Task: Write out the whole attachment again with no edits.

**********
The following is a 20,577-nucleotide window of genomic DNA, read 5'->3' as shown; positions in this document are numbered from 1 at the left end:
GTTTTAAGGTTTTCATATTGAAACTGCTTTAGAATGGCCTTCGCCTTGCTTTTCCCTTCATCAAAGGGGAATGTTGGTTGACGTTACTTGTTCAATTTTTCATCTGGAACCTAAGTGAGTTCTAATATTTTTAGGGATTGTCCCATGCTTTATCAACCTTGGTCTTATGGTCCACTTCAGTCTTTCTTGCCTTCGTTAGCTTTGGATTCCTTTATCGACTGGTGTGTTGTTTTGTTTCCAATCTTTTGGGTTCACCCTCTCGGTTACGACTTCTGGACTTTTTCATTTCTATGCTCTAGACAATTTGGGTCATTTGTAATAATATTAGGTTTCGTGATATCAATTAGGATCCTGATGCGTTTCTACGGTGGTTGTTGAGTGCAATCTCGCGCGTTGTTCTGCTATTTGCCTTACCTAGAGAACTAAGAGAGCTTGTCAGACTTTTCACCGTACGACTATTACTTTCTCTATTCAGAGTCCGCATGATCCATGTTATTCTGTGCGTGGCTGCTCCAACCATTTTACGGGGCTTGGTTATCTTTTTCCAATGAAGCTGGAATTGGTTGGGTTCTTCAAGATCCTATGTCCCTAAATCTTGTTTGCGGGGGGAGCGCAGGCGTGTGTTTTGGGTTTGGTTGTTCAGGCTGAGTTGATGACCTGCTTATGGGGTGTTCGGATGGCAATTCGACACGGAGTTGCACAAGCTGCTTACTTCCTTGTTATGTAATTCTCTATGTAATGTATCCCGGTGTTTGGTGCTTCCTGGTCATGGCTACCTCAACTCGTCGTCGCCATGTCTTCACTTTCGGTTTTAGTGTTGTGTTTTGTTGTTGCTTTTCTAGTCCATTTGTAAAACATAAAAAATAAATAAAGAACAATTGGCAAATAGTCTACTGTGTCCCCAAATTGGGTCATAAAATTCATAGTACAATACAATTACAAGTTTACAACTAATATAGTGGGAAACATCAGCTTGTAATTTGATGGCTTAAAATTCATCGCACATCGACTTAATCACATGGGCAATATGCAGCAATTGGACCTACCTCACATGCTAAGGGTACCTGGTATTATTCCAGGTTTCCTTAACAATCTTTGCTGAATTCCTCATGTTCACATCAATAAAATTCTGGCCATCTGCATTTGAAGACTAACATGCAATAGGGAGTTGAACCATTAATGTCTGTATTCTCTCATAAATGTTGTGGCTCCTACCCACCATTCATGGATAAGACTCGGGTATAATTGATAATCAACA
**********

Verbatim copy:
The following is a 20,577-nucleotide window of genomic DNA, read 5'->3' as shown; positions in this document are numbered from 1 at the left end:
GTTTTAAGGTTTTCATATTGAAACTGCTTTAGAATGGCCTTCGCCTTGCTTTTCCCTTCATCAAAGGGGAATGTTGGTTGACGTTACTTGTTCAATTTTTCATCTGGAACCTAAGTGAGTTCTAATATTTTTAGGGATTGTCCCATGCTTTATCAACCTTGGTCTTATGGTCCACTTCAGTCTTTCTTGCCTTCGTTAGCTTTGGATTCCTTTATCGACTGGTGTGTTGTTTTGTTTCCAATCTTTTGGGTTCACCCTCTCGGTTACGACTTCTGGACTTTTTCATTTCTATGCTCTAGACAATTTGGGTCATTTGTAATAATATTAGGTTTCGTGATATCAATTAGGATCCTGATGCGTTTCTACGGTGGTTGTTGAGTGCAATCTCGCGCGTTGTTCTGCTATTTGCCTTACCTAGAGAACTAAGAGAGCTTGTCAGACTTTTCACCGTACGACTATTACTTTCTCTATTCAGAGTCCGCATGATCCATGTTATTCTGTGCGTGGCTGCTCCAACCATTTTACGGGGCTTGGTTATCTTTTTCCAATGAAGCTGGAATTGGTTGGGTTCTTCAAGATCCTATGTCCCTAAATCTTGTTTGCGGGGGGAGCGCAGGCGTGTGTTTTGGGTTTGGTTGTTCAGGCTGAGTTGATGACCTGCTTATGGGGTGTTCGGATGGCAATTCGACACGGAGTTGCACAAGCTGCTTACTTCCTTGTTATGTAATTCTCTATGTAATGTATCCCGGTGTTTGGTGCTTCCTGGTCATGGCTACCTCAACTCGTCGTCGCCATGTCTTCACTTTCGGTTTTAGTGTTGTGTTTTGTTGTTGCTTTTCTAGTCCATTTGTAAAACATAAAAAATAAATAAAGAACAATTGGCAAATAGTCTACTGTGTCCCCAAATTGGGTCATAAAATTCATAGTACAATACAATTACAAGTTTACAACTAATATAGTGGGAAACATCAGCTTGTAATTTGATGGCTTAAAATTCATCGCACATCGACTTAATCACATGGGCAATATGCAGCAATTGGACCTACCTCACATGCTAAGGGTACCTGGTATTATTCCAGGTTTCCTTAACAATCTTTGCTGAATTCCTCATGTTCACATCAATAAAATTCTGGCCATCTGCATTTGAAGACTAACATGCAATAGGGAGTTGAACCATTAATGTCTGTATTCTCTCATAAATGTTGTGGCTCCTACCCACCATTCATGGATAAGACTCGGGTATAATTGATAATCAACA